Gluten Sensitivity Test, Again: EnteroLab and Genova Diagnostics use a stool or saliva sample to check for other gluten-reactive immunoglobulins called IgA and IgM. No blood draw needed, but false negatives may be more common with this test, especially for people with chronic illness or weak overall nutrition status.
Genetic Testing: This checks your genetic odds for being gluten sensitive or acquiring celiac disease, but doesn’t measure reactions to gluten. This is often done as part of a celiac diagnostic process, because it’s unlikely you will develop celiac disease without the gene haplotype that helps make it happen. Click here to learn about HLA-DQA1 gene and here for HLA-DQB1 gene.
Tissue transglutaminase (TTG), Reticulin, and Endomysial Antibody Tests: These tests look for antibodies to your own gut tissue and enzymes. If positive, celiac disease is highly suspect. A gut biopsy may follow, to see if your gut wall is actually already damaged by the chronic autoimmune inflammation caused by these antibody reactions. In this case you are literally attacking yourself. These do not gauge reactions to gluten itself. The gluten sensitivity tests mentioned above can be positive, while these autoimmune reactions are negative, a scenario I’ve seen hundreds of times in my pediatric nutrition practice. Ding! You don’t have celiac disease (yet). You do have gluten sensitivity, and may benefit from a gluten free diet.
Elimination Diet: This means total avoidance of gluten for a while, to gauge improvement. Persons with celiac disease usually improve quickly when they first withdraw gluten, within a week or two or even faster. Persons with gluten intolerance may not notice dramatic shifts until a few weeks later. And, if there are other food proteins that bother your immune system, you may not notice any improvement on a gluten free diet at all. This could mean you’re not reactive to gluten, or, it could mean you react to gluten and some other foods you didn’t withdraw. Not sure? Do some blood work to sort it out. Especially for kids, elimination diets are cumbersome and time consuming. If your child is struggling, it’s expedient to do the lab testing. Talk to someone knowledgeable about gluten sensitivity who can review lab findings in the context of signs and symptoms, for a final decision on what to do.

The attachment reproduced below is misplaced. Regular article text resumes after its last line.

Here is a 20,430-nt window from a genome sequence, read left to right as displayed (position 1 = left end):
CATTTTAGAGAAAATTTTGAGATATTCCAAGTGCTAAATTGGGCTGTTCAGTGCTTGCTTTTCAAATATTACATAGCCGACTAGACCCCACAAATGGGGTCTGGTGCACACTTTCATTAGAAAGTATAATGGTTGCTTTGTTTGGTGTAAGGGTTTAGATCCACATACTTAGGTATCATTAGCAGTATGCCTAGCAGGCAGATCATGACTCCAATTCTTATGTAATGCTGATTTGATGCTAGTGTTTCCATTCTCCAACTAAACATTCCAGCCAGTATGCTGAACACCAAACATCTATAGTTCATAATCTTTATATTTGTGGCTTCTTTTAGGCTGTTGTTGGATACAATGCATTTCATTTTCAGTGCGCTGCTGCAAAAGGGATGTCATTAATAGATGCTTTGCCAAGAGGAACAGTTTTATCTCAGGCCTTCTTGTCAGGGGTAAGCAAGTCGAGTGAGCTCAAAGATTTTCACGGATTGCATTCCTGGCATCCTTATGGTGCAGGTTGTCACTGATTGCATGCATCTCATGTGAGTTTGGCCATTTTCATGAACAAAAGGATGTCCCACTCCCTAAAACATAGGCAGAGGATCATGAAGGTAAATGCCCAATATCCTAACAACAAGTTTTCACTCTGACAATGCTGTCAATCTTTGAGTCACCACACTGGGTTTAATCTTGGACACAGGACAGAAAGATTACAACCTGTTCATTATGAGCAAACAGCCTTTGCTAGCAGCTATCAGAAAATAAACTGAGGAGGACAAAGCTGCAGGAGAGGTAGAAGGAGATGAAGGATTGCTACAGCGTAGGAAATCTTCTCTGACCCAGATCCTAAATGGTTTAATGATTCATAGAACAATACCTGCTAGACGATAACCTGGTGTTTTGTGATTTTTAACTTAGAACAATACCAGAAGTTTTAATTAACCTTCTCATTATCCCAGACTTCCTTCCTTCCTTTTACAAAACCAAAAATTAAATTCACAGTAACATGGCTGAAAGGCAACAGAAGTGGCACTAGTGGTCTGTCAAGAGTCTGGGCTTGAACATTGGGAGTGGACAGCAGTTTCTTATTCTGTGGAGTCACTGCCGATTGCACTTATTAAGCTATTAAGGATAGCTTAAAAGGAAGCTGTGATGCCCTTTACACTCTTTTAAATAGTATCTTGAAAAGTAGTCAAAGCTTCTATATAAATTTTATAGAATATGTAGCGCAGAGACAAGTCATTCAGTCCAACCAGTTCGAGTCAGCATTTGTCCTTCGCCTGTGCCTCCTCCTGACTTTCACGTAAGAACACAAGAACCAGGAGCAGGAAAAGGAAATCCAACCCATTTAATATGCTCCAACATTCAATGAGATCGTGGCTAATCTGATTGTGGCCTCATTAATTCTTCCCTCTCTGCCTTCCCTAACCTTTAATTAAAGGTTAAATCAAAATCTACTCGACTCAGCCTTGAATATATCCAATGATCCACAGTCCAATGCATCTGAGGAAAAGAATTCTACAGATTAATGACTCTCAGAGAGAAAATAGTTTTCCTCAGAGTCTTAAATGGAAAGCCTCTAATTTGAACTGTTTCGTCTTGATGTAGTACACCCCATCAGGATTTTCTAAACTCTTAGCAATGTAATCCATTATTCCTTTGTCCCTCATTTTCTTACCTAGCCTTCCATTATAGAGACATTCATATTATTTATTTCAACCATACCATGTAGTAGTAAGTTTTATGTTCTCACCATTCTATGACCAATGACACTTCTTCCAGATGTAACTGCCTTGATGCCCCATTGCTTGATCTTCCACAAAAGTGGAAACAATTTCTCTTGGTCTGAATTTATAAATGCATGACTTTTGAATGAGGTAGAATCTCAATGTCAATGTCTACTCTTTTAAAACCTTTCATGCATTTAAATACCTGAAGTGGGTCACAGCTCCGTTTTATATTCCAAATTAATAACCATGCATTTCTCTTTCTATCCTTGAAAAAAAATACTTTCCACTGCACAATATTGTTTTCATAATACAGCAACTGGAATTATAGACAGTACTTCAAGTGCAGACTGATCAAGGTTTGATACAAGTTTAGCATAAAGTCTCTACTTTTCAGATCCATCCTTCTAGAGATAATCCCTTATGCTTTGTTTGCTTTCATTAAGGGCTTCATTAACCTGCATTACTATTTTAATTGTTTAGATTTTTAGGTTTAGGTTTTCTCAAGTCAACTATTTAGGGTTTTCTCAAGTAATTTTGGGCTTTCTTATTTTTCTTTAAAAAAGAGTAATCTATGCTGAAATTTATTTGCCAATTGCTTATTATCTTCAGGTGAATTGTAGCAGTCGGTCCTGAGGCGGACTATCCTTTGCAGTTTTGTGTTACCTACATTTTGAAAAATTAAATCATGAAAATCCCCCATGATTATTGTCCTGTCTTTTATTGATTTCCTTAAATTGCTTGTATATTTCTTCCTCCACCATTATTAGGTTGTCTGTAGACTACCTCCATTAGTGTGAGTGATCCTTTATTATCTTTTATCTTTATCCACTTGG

Fad? Nope. We are in the midst of a scientific discovery process that many people may not tolerate gluten. And we haven’t even touched on the controversy around how the wheat we grow and eat today has changed dramatically in the last sixty years, possibly contributing to the problem, as has the heavy use of pesticides on it like glyphosate. Many conditions may have an inflammatory component that includes gluten sensitivity. Such as…
ADD or ADHD, autism, non-verbal learning disability, Asperger’s syndrome
Type 1 diabetes
Anxiety, depression, mood swings
Reflux, picky weak appetite, slow growth or gain
Sensory challenges, verbal or motor dyspraxia
Anemia, iron depletion, frequent infections
Chronic irritable stools, constipation, loose stools
Chronic headaches or migraines
In those scenarios, I regard gluten guilty until proven innocent. The fiction part? It’s definitely fiction that symptoms hobbling your child’s learning, growth, or behavior don’t matter. They do matter, and you can easily find out if gluten is part of the story. If it’s working against your child, a gluten free diet will be worth it. It’s so much easier than it was in 1998!